CB Bradberry Flips From Giants To Birds, Inks 1-year Deal
One of the missing pieces to the puzzle for the Philadelphia Eagles’ defensive backfield is now in place.
The team on Wednesday strengthened one of it’s most glaring deficiencies, agreeing to terms with free-agent cornerback James Bradberry on a 1-year deal.
The contract is worth $7.25 million guaranteed, per ESPN, with the opportunity to make about $10 million.
It’s a high-end deal for a cornerback who struggled for parts of 2021, but nonetheless an important upgrade for the Eagles, who badly needed to replenish the position.
Bradberry, a 2020 Pro Bowler, will pair with Darius Slay, who just made his fourth Pro Bowl, to give the Eagles their most accomplished cornerback tandem in more than a decade.
The addition of Bradberry, who was released last week by the Giants in a cap-slashing move after New York failed to trade him, gives Eagles second-year defensive coordinator Jonathan Gannon an ideal fit for Gannon’s zone concepts and should help ease the burden on the team’s thin safety spot.
Inside The Birds reported earlier this week that the Eagles were interested in Bradberry and that they’d have to be willing to meet the corner’s price.
Adam Caplan: “The Eagles definitely have interest. What we’re told is that there are a lot of teams involved. He’s a zone corner. The Eagles played the most zone coverage, 91 percent of the first half of the season and then they went more man. We don’t know if [Jonathan] Gannon’s going to mix it up. Typically, teams do anyway. Just about every team plays more zone than man, but some teams play 45-47 percent of man, which is really high in today’s NFL. He’s got to play a specific way. It just didn’t work for him last season. He got burned a lot. But, he’s a good player, high-character guy. He doesn’t have a big injury history. This would be a good signing for them, but again, it’s going to come down to money.”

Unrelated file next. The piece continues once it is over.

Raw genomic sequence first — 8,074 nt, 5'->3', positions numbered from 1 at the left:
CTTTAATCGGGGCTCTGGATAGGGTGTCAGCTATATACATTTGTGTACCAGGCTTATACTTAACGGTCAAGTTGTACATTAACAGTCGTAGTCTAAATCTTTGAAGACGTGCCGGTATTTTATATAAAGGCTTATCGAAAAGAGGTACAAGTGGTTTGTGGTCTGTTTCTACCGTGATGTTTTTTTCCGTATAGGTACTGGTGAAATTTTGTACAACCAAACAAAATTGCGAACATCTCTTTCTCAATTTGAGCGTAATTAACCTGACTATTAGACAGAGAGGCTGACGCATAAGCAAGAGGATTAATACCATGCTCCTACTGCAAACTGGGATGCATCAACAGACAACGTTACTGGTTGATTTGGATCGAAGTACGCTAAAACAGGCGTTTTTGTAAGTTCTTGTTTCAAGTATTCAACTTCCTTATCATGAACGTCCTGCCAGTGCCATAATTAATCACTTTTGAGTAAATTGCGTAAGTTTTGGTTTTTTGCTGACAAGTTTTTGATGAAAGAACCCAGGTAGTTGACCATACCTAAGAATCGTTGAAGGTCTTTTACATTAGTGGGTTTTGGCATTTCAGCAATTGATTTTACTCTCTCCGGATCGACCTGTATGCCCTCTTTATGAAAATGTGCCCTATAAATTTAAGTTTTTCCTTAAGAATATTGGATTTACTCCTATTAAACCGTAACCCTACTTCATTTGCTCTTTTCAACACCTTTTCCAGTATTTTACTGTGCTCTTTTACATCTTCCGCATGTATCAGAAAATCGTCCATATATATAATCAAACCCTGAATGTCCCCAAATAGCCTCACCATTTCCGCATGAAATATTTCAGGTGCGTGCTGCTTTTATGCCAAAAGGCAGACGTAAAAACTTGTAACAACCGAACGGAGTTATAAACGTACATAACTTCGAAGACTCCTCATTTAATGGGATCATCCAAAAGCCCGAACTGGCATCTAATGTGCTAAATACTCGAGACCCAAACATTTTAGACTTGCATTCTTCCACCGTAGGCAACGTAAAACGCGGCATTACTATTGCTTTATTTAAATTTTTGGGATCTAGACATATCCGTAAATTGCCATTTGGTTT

Bradberry teams with Slay, slot cornerback Avonte Maddox and likely fourth corner Zech McPhearson, a 2021 fourth-round pick, to occupy the top four spots on the totem pole.
With additions on the defensive line, linebacker and now cornerback, Gannon has the proper personnel to comfortably execute the zone defense concepts that the Eagles struggled to execute last year in Gannon’s first season as a defensive coordinator.
After the Eagles started 2-6, with his defense struggling to stop the run, Gannon switched to a predominantly man scheme and changed some personnel at linebacker to rectify the team’s problems.
An AFC personnel executive told Inside The Birds that Bradberry should be an upgrade over last year’s No. 2 corner, Steven Nelson, who signed this offseason with the Texans, and called Bradberry a “solid, stopgap” complement to Slay who matches up well against bigger receivers.
The executive also noted that the 28-year-old Bradberry lacks ideal outside speed and that the tape showed his tackling last year wasn’t very good, adding that “you can’t expose him too much to man” coverage.
Bradberry, a 2016 second-round pick by the Panthers out of Samford, started 50 games in four years for Carolina, securing eight interceptions and averaging more than 12 pass breakups a season before signing a monster deal with the Giants in 2020.
He made the Pro Bowl in his first season in New York, with three interceptions and a career-high 18 pass breakups for the league’s ninth-best scoring defense. Last year, he started slowly and struggled when the Giants employed man concepts, but still finished with a career-best four interceptions to go along with 17 pass breakups.
The Bradberry signing is the latest example of Eagles personnel chief Howie Roseman finding value deep into free agency and after the draft, when signings don’t have an impact on the compensatory pick formula.
Bradberry joins cornerbacks Ronald Darby and Steven Nelson and running back LeGarrette Blount as starters that Roseman has acquired deep into the offseason.
Bradberry also joins pass rusher Haason Reddick, linebacker Kyzir White, and two draft picks – first-round defensive tackle Jordan Davis and third-round linebacker Nakoba Dean, both national champions from Georgia – as major upgrades to a defense that last year allowed opposing quarterbacks to complete nearly 70 percent of passes, a league worst, and ranked in the bottom 10 in passer rating against them.
– Geoff Mosher (@geoffmoshernfl) is co-host of the “Inside the Birds” podcast and staff writer for InsideTheBirds.com.
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